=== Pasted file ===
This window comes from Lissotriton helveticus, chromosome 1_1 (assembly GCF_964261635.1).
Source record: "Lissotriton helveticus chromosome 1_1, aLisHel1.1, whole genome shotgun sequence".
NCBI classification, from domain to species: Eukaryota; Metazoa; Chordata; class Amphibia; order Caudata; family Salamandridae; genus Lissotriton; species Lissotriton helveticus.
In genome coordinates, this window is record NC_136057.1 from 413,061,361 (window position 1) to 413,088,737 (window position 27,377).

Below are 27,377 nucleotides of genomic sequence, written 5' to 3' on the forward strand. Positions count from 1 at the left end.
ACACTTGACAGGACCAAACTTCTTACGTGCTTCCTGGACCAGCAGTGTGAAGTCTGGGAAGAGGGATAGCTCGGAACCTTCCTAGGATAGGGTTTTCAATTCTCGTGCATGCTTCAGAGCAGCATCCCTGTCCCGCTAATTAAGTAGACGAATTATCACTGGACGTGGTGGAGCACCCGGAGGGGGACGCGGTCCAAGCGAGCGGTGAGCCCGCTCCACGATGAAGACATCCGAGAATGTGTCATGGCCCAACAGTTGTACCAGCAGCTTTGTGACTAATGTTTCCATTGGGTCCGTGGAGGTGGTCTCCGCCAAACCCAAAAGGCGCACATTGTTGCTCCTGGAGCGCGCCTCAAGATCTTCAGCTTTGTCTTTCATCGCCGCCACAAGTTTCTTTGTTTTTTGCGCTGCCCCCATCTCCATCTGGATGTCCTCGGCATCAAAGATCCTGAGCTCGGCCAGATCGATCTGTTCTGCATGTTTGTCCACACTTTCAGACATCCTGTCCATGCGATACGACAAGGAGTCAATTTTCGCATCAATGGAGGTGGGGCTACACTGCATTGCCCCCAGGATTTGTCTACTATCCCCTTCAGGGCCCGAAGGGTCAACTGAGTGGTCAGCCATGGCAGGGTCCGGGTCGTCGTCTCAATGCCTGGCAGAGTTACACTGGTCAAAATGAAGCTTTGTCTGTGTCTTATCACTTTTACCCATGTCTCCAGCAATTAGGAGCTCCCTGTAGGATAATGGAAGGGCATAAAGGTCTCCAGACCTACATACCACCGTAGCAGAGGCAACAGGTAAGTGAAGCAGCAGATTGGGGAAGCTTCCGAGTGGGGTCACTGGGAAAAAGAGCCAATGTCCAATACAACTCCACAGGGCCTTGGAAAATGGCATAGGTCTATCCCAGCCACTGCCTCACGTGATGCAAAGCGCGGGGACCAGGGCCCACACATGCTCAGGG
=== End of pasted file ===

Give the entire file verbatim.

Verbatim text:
This window comes from Lissotriton helveticus, chromosome 1_1 (assembly GCF_964261635.1).
Source record: "Lissotriton helveticus chromosome 1_1, aLisHel1.1, whole genome shotgun sequence".
NCBI classification, from domain to species: Eukaryota; Metazoa; Chordata; class Amphibia; order Caudata; family Salamandridae; genus Lissotriton; species Lissotriton helveticus.
In genome coordinates, this window is record NC_136057.1 from 413,061,361 (window position 1) to 413,088,737 (window position 27,377).

Below are 27,377 nucleotides of genomic sequence, written 5' to 3' on the forward strand. Positions count from 1 at the left end.
ACACTTGACAGGACCAAACTTCTTACGTGCTTCCTGGACCAGCAGTGTGAAGTCTGGGAAGAGGGATAGCTCGGAACCTTCCTAGGATAGGGTTTTCAATTCTCGTGCATGCTTCAGAGCAGCATCCCTGTCCCGCTAATTAAGTAGACGAATTATCACTGGACGTGGTGGAGCACCCGGAGGGGGACGCGGTCCAAGCGAGCGGTGAGCCCGCTCCACGATGAAGACATCCGAGAATGTGTCATGGCCCAACAGTTGTACCAGCAGCTTTGTGACTAATGTTTCCATTGGGTCCGTGGAGGTGGTCTCCGCCAAACCCAAAAGGCGCACATTGTTGCTCCTGGAGCGCGCCTCAAGATCTTCAGCTTTGTCTTTCATCGCCGCCACAAGTTTCTTTGTTTTTTGCGCTGCCCCCATCTCCATCTGGATGTCCTCGGCATCAAAGATCCTGAGCTCGGCCAGATCGATCTGTTCTGCATGTTTGTCCACACTTTCAGACATCCTGTCCATGCGATACGACAAGGAGTCAATTTTCGCATCAATGGAGGTGGGGCTACACTGCATTGCCCCCAGGATTTGTCTACTATCCCCTTCAGGGCCCGAAGGGTCAACTGAGTGGTCAGCCATGGCAGGGTCCGGGTCGTCGTCTCAATGCCTGGCAGAGTTACACTGGTCAAAATGAAGCTTTGTCTGTGTCTTATCACTTTTACCCATGTCTCCAGCAATTAGGAGCTCCCTGTAGGATAATGGAAGGGCATAAAGGTCTCCAGACCTACATACCACCGTAGCAGAGGCAACAGGTAAGTGAAGCAGCAGATTGGGGAAGCTTCCGAGTGGGGTCACTGGGAAAAAGAGCCAATGTCCAATACAACTCCACAGGGCCTTGGAAAATGGCATAGGTCTATCCCAGCCACTGCCTCACGTGATGCAAAGCGCGGGGACCAGGGCCCACACATGCTCAGGG